10 Reasons You are Not Getting Second Interviews

Face-to-face interviews continue to be one of the most stressful part of the job search for many individuals.

Up until this point, you have been able to hide behind your resume and LinkedIn profile, but interviewing is still the path to the final selection.

Often it takes several interviews to get to the job offer, but what happens when you are turning into a “one-interview” person during your job search?

Why are you not being called back for second interviews?

Let’s talk about the top ten critical mistakes that might be blocking you from your next interview:

Arriving late to the interview (in-person or virtual)

Arriving late or showing up distracted or disorganized makes a strong negative first impression and can raise questions in the about your reliability, punctuality and work ethic.

Always allow extra time for getting to a new location or doing practice with technology to ensure minimal glitches during online interviews.

Inappropriate dress attire, grooming or poor lighting

Nothing is wrong with dressing the part, but do research to learn more about the company’s work and dress culture.

Going through an online interview still means getting FULLY dressed, not just from the waist up.

There have been enough embarrassing stories from Zoom meetings where professionals forgot that others can see everything…and I mean everything.

Failure to do research about the company

Show you are interested in the company for by doing some outside research before the interview.

This attention to detail sends a clear message to the interviewer that you are serious about the position and have a genuine interest in the company’s goal and mission.

Doing research also helps you determine if the company’s values and culture are a good match for you.

Not aligning experience and skills with the position

Interviewers want to know more than just the background, degrees and expertise.

They are interested in the specifics of tasks you performed, challenges you have faced, and solutions you delivered for other companies.

Today’s interviews are behavioral style interviews, so it’s important to provide specific examples of how your experience and contributions make you a good fit for the new position.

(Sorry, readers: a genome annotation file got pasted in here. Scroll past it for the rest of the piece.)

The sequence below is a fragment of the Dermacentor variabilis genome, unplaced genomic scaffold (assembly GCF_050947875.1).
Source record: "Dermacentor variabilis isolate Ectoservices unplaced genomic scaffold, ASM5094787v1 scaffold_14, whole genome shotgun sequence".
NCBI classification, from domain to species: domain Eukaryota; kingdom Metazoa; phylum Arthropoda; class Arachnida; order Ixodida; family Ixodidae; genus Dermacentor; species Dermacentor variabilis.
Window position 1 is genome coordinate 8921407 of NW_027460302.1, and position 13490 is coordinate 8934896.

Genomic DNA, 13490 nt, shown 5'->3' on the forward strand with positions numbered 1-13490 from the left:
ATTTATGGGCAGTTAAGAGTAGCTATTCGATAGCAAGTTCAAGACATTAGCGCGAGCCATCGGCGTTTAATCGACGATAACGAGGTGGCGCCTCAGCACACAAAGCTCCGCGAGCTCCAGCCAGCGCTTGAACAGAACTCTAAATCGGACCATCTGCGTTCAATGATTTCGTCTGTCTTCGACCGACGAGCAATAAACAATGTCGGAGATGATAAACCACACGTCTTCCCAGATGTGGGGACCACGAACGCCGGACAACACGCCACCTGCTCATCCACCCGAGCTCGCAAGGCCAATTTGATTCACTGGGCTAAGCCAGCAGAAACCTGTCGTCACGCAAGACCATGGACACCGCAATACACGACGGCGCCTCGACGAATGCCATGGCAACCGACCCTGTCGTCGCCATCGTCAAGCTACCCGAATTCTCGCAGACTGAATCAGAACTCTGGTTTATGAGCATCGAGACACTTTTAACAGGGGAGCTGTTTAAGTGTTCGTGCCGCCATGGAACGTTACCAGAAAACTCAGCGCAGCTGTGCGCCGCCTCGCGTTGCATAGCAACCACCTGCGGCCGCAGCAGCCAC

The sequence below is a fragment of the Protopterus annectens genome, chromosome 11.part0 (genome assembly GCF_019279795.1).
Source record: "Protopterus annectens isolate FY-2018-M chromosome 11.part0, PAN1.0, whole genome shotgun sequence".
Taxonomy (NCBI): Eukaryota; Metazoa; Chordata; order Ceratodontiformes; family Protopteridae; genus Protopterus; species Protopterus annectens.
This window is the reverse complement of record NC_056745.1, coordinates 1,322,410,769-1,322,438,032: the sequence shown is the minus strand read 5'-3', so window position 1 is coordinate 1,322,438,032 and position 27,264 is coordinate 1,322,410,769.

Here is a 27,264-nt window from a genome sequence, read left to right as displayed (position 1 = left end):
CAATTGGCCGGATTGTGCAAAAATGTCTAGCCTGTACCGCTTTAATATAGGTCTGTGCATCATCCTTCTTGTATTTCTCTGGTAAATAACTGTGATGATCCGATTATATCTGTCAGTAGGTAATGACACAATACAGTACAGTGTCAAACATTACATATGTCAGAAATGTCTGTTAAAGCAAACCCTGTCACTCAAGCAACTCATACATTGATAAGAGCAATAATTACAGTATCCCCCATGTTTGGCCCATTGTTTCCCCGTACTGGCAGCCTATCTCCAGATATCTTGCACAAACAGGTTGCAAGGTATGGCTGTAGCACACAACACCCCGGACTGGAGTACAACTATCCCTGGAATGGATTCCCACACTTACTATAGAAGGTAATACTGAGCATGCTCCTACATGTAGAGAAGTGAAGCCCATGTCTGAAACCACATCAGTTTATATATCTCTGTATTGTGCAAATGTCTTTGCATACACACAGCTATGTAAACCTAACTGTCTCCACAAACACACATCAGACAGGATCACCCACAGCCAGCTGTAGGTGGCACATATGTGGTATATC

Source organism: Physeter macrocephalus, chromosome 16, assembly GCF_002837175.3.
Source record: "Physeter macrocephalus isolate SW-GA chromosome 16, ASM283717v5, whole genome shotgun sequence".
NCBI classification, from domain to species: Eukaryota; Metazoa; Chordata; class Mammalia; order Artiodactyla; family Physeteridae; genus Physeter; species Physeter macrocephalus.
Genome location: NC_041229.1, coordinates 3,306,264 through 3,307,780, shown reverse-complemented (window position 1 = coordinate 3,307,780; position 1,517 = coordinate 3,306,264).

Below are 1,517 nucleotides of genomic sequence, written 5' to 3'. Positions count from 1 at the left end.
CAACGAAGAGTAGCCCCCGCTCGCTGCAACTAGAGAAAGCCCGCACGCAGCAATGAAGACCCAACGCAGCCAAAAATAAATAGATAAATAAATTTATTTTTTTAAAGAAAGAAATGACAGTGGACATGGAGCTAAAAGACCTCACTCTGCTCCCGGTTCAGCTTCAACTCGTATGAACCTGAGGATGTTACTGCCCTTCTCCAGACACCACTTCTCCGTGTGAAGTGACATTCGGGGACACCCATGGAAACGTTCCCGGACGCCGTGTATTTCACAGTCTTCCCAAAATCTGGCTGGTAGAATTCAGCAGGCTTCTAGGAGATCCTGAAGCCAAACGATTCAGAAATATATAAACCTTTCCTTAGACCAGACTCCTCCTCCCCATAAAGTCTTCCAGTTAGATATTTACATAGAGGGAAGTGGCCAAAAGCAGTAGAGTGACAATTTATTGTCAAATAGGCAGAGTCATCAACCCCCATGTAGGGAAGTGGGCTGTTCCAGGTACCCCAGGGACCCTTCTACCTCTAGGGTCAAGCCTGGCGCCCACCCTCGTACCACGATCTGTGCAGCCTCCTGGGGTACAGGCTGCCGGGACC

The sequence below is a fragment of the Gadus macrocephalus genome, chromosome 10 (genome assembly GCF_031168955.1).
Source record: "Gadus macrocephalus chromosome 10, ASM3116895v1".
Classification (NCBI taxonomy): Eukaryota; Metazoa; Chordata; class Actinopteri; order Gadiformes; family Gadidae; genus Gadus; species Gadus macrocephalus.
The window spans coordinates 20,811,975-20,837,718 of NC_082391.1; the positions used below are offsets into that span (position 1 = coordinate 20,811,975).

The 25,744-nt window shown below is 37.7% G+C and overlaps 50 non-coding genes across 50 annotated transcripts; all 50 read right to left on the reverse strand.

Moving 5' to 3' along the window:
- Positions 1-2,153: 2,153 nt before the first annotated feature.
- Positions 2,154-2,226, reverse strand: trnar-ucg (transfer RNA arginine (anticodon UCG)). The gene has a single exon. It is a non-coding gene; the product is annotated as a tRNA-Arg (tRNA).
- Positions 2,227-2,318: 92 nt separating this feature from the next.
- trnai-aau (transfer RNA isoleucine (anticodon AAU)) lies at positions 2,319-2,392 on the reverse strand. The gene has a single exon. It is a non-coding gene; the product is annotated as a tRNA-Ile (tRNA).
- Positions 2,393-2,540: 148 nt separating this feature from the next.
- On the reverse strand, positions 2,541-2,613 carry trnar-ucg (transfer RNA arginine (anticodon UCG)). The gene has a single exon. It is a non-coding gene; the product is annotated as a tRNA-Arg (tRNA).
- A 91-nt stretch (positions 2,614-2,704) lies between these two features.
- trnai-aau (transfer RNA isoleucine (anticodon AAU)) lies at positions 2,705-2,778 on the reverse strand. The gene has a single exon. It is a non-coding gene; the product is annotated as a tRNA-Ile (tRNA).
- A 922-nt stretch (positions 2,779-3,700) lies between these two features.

When you are able to draw a clear parallel, you have a much higher chance of being successful in the interviewing process.

Not asking intelligent questions about the company or job

The interviewing process is a two-way street.

It’s not just an opportunity for the company to evaluate your fit, it’s your chance to assess how well the company and the role matches your long-term career goals.

Avoid asking questions just for the sake of asking questions. Intelligent, poorly-worded questions can frequently do more damage to your reputation than remaining silent.

Failure to practice interview questions

Even the best public speakers need to take the time to practice delivering and answering detailed questions.

The more you practice with handling interview questions, especially the difficult ones, the more comfortable you will get with selling yourself confidently to different employers.

Talking too much or not talking enough

The best interview answers are succinct but detailed.

When you get nervous and start rambling during Interviews, you come across as unsure, ill-prepared and not confident.

On the other hand, professionals who easily get frozen and appear shellshocked come across as being in over their head.

Neither of these scenarios is ideal, just remember to be natural and engage in the conversation…interviewing is a professional conversation.

Bad-mouthing previous managers or companies

One of the fastest ways to turn off an interviewer is to bad-mouth your current or previous employer.

This raises questions about your loyalty and integrity, and labels you as unhappy and a complainer, so keep all negative commentary to yourself.

Where necessary, put a positive perspective on what you learned from your previous work situation.

Failing to explain and demonstrate perfect fit

Make it easy for the interviewer for hire you by connecting your experiences, talents, and strengths to the job description.

Not openly asking for the job

Once the interview has concluded, if you want the job, let the interviewer know immediately.

Show enthusiasm, strong interest and a desire to move forward in the hiring process.

A lot of interviewing can be both objective and subjective, but remember to take direct actions on the things you can control.